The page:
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Cars you didn't know existed until very recently.

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9 hours ago, martc said:

Saw one of these for the first time today, near Beverley. An unfortunately bulbous looking confection. A FIAT Doblo pick-up.


I saw one of these yesterday in Kenilworth - it was a tree surgeon’s and had a cage over the bed. It looked bloody ridiculous.

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New one on me: the AQC Jetway 707.


One of those hilariously proportioned Airport Limousines that were once popular in the US (from an era before air travel became a form of purgatorial ordeal), this one was based on the front-wheel-drive Oldsmobile Toronado, keeping a flat floor with no need for an elongated propshaft.


Baggage in the back, lucky jet-age travellers up front, all pulled along by a 7.5 litre Rocket V8 . What a monster.

Unbelievably, an online search seems to imply that there's at least one in the UK. That'll be good craic at a mini-roundabout, hey?


With around 150 of the buggers built, surely this is the ultimate wagon for 15 shiters to rock up at Cannock auctions...


As an aside, I also didn't know that a few Toronados (GM's mid-price big coupé to rival the Thunderbird, while remaining cheaper than a Cadillac) were converted to four-door sedans.


Pretty damn slick for 1967, when the best we could manage over here was the Vauxhall Cresta PC....

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On 8/13/2019 at 7:51 PM, Supernaut said:

I thought it looked like a very obvious rip-off, but didn't realise it was actually based on an S class!

Based on a mix and match E-Class and S-Class components. Available with basically the AMG 3.6 Inline 6 until 2014! It's very much like owning a W124 made entirely of cheap aftermarket parts.

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On 13 August 2019 at 1:49 PM, angle said:

Its actually a W124 Mercedes underneath. Here's one what I spotted earlier this year:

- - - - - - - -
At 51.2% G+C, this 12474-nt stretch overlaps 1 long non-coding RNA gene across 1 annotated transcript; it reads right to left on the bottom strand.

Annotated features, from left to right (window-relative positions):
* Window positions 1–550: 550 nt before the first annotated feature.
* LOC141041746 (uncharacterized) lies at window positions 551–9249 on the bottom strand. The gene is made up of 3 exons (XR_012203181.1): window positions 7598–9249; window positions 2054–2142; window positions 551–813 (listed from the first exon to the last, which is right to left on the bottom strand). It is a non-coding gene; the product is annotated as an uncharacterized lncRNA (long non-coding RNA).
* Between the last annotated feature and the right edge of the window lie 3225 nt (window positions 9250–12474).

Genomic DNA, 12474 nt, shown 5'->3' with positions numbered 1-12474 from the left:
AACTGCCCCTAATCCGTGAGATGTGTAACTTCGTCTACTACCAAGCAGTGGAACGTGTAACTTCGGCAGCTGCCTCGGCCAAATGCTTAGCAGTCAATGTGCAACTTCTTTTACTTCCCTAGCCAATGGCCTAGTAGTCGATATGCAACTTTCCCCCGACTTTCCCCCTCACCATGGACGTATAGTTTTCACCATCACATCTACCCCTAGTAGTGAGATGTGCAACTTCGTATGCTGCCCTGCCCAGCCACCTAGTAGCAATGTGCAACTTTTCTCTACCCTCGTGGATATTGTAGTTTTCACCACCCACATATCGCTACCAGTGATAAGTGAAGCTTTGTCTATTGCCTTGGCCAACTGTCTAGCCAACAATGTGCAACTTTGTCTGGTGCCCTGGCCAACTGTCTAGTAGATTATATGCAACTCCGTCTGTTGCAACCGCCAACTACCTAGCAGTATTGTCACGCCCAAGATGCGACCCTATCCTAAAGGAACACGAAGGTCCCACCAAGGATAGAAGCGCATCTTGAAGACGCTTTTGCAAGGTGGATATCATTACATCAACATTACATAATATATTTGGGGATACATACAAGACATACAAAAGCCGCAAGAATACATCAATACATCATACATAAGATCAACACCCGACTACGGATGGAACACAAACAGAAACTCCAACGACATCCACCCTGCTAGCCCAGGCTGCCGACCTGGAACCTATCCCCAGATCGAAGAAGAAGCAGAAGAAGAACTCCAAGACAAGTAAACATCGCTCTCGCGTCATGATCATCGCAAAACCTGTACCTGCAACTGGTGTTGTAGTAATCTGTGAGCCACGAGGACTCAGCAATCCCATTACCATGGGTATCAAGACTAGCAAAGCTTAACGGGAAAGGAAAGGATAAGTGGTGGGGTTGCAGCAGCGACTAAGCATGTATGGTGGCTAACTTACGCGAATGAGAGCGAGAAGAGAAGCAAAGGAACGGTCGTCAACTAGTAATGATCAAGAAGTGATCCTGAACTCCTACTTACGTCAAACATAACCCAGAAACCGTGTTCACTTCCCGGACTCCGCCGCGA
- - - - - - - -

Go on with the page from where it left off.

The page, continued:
I was in Kuwait a couple of years ago and the hotel I was staying at had one of these as a Courtesy airport car, on our last day I booked a car for the morning and specifically requested the .Chairman. Alas we were taken to the airport in a brand new LWB 7 Series, the driver thought I was joking when I asked about the dusty Ssangyong.

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We've all heard of the Mk1 Cortina but I've never seen one with this front end before. A bit like the Consul grille and with facelift sidelights/indicators; also and possibly crucially, LHD.


Google has brought up only two photos of the Australian-built model with the same design (known as Jail-Bar) however the bonnet badging is different; did the Aussies build any left-hookers?

AAA badge is American Auto Association I believe but I haven't managed to dig up any photos of US market Mk1s. Nor Canadian for that matter.

Your helps would be appreciated in confirming or refuting my North American theory.

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I think that might be the front end of the 'Standard' (i.e. base/fleet spec) version of the Consul Cortina - it didn't have the chrome grille fitted to the Deluxe/Super versions...


The one in your pic looks to have the later (1964 on) indicators, like so...



Although these two are Aussie spec (with the 'CORTINA' badging on the leading edge of the bonnet, just as MorrisItalSLX says), I'd say the LHD infers either European or (possibly) US spec.